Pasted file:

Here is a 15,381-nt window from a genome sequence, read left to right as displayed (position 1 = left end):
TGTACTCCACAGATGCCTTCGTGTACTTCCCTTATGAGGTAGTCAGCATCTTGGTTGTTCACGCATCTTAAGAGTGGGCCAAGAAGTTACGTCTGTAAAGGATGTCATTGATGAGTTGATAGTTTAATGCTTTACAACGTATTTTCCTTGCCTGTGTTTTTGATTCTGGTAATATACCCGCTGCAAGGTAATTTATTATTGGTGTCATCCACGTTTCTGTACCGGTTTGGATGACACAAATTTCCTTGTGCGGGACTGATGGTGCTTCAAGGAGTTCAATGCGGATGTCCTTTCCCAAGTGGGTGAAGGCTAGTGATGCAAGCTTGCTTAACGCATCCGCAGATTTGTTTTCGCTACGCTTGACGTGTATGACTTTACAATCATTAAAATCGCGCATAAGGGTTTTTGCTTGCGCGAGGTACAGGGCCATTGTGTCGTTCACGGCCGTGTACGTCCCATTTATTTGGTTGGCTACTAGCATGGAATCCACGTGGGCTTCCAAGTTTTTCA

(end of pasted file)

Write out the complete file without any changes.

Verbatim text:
Here is a 15,381-nt window from a genome sequence, read left to right as displayed (position 1 = left end):
TGTACTCCACAGATGCCTTCGTGTACTTCCCTTATGAGGTAGTCAGCATCTTGGTTGTTCACGCATCTTAAGAGTGGGCCAAGAAGTTACGTCTGTAAAGGATGTCATTGATGAGTTGATAGTTTAATGCTTTACAACGTATTTTCCTTGCCTGTGTTTTTGATTCTGGTAATATACCCGCTGCAAGGTAATTTATTATTGGTGTCATCCACGTTTCTGTACCGGTTTGGATGACACAAATTTCCTTGTGCGGGACTGATGGTGCTTCAAGGAGTTCAATGCGGATGTCCTTTCCCAAGTGGGTGAAGGCTAGTGATGCAAGCTTGCTTAACGCATCCGCAGATTTGTTTTCGCTACGCTTGACGTGTATGACTTTACAATCATTAAAATCGCGCATAAGGGTTTTTGCTTGCGCGAGGTACAGGGCCATTGTGTCGTTCACGGCCGTGTACGTCCCATTTATTTGGTTGGCTACTAGCATGGAATCCACGTGGGCTTCCAAGTTTTTCA